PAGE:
Yesterday morning’s workshop went okay–there was a light turnout, which I had kind of worried about–so rather than going with the whole presentation I’d prepared (I remembered the correct notes to take this time) I tailored it down to fit a smaller audience and made it more intimate conversation. I don’t know if it was any good or the attendees got anything out of it, but I guess it went well. They did have questions, and there were answers I didn’t have for them–but I also didn’t pretend to know them, either, which I think is worse than not having an answer. I did stop at That’s Amore on the way back home and got us a deep-dish Chicago style pizza, which was absolutely lovely, but other than that I really didn’t do a whole lot yesterday. We finished watching Queer as Folk, which I have thoughts about–am curious to see what other people think about it–but regardless of anything else, the show certainly made New Orleans look beautiful, or rather, really did a great job of capturing how beautiful New Orleans actually is. (One of the only reasons I kept watched Real World New Orleans: Homecoming beyond the first episode was specifically to see my city and how beautiful it looks on television…I am not entirely sure I am going to continue watching it because I don’t really care about any of these people.) We also watched the new episode of The Boys, which we enjoyed, and then I toddled off to bed for the evening. I am going to spend this morning swilling coffee and reading Tara Laskowski’s The Mother Next Door, and then maybe this afternoon I’ll do some cleaning and writing on “Never Kiss a Stranger.” I realized that last week at this time I was scrambling to finish the edits, so this is really my first free weekend in quite a while…and so I think, after taking yesterday off after getting home, I may just take all of today off as well.
How fun is that?
And yes, the kitchen is a mess, but I’ll get around to it at some point today–there’s also a load of laundry that needs folding–but for right now, the entire concept of being lazy and slothful for the rest of the day, to completely recharge my batteries (or finish recharging them) sounds entirely too good to pass up, and so I don’t think I will. AND NO GUILT ABOUT IT EITHER IF THAT IS THE PATH I CHOOSE.
I did spend some time yesterday reading some history in the form of Ernie Bradford’s The Great Betrayal: The Great Siege of Constantinople, which has to do with the Fourth Crusade–and if Constant Reader has been around long enough, they would know that I am fascinated by this historical event, which was of a far greater import than Western historians ever give it–there are reasons for that, too–and has always seemed to me to be the starting point for a great treasure hunt/adventure story, and one that I have always wanted to spin Colin off into. (I’ve always wanted to spin Colin off into his own Indiana Jones/Clive Cussler/Steve Berry type series, where he goes around the world in his role as an operative for the Blackwood Agency…but I’m not really great at writing action/adventure, and of course whenever you write something like what I see as the first Colin adventure, you kind of have to be good at it–I also don’t see how you can tell a story like that making it up as you go along, either.) So, in some ways it’s research that may prove useful someday–which is how I always read non-fiction; with an eye to it being useful to me in some way in the future–and I am learning about the crusade and the fall of the city, which is always a good thing, at least in my mind–I always think learning new things at any age is crucial and vitally important.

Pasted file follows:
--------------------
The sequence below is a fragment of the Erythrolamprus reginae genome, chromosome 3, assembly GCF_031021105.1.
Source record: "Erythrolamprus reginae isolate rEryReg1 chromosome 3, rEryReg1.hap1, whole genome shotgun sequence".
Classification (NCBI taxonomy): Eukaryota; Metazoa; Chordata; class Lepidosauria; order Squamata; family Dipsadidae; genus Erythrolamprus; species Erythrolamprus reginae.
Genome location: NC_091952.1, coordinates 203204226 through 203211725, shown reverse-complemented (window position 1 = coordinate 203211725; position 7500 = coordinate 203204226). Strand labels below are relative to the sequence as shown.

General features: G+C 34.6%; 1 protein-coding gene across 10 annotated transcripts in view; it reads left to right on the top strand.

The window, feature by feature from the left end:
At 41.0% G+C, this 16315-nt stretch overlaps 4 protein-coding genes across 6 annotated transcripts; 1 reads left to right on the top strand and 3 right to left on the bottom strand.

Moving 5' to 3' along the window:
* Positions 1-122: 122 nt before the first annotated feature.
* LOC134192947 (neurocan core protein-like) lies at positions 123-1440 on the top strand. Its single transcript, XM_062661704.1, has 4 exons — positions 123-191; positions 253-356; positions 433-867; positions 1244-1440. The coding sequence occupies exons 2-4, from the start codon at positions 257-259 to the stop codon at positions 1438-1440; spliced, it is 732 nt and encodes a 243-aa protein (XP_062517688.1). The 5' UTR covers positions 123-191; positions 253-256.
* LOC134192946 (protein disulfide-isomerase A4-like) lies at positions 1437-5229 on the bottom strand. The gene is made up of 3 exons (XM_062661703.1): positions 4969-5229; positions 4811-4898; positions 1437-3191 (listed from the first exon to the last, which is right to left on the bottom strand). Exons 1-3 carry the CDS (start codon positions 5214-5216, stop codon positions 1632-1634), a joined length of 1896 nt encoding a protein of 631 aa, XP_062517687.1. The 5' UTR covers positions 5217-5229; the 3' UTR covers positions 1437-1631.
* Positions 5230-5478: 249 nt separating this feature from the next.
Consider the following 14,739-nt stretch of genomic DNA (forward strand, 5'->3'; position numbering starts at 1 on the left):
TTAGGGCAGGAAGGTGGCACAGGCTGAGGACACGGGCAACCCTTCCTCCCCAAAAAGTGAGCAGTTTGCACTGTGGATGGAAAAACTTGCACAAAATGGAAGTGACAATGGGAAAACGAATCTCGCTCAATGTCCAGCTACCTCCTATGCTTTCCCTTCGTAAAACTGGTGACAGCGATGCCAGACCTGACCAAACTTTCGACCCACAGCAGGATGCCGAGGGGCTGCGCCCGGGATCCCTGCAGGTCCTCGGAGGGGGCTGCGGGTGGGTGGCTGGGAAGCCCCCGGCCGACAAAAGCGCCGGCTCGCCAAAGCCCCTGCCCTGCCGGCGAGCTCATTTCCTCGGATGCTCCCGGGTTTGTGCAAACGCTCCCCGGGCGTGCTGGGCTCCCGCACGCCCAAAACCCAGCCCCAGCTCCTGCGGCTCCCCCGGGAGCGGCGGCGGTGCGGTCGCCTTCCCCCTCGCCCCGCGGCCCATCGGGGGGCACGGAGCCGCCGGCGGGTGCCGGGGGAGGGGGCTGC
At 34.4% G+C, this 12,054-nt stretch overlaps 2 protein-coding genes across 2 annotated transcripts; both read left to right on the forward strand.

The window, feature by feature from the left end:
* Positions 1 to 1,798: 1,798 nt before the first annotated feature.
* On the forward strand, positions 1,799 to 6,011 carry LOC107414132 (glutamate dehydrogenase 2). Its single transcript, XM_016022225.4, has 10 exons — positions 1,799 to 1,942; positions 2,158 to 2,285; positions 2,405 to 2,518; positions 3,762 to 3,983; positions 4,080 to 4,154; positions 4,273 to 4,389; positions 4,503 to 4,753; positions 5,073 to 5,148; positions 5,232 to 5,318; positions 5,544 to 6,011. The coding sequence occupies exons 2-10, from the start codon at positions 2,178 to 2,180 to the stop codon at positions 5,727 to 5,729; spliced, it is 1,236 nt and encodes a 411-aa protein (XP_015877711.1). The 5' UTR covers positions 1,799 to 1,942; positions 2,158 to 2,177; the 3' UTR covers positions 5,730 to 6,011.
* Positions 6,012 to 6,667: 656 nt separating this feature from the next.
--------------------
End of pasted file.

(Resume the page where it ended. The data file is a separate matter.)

it’s also Father’s Day and I forgot to mail my dad his card–which I will put in tomorrow’s mail–as usual. I really am a terrible child.
The one thing I am going to do today is figure out what all I have to get done and make appropriate lists.
And on that note, I am heading to the easy chair with my morning coffee and The Mother Next Door. Talk to you tomorrow, Constant Reader, and have a great Father’s Day.
Muses Thursday! Will our streak of getting at least one shoe per year continue? Watch this space!
I signed a contract for Scotty IX yesterday; Mississippi River Mischief, to be due on December 1st. Within two minutes of signing said contract I began doubting myself and the Imposter Syndrome kicked in–not really a big surprise, it always happens and is lurking in the back of my mind somewhere. What will I write this about? Another homophobe who is a closet case? AGAIN? But the story I want to write is based on something that actually did happen here; only I am moving it from the New Orleans suburbs to my stand-by fictional parish, Redemption Parish, out on the bayou lower river area. I do need to come up with some other plots–there’s some Colin stuff left over from the last one that I kind of need to delve into this time around–and no, this is not a pandemic book. There will be a pandemic book at some point–I think the shutdown/home quarantining times makes for an interesting situation for a murder mystery; kind of a locked room kind of thing–but I am not there yet. There are at least two more books for Scotty I want to write before Quarter Quarantine Quadrille–and of course, the story of the death of the Krewe of Nyx is simply too good of one to pass up. (Their “parade” was last night.)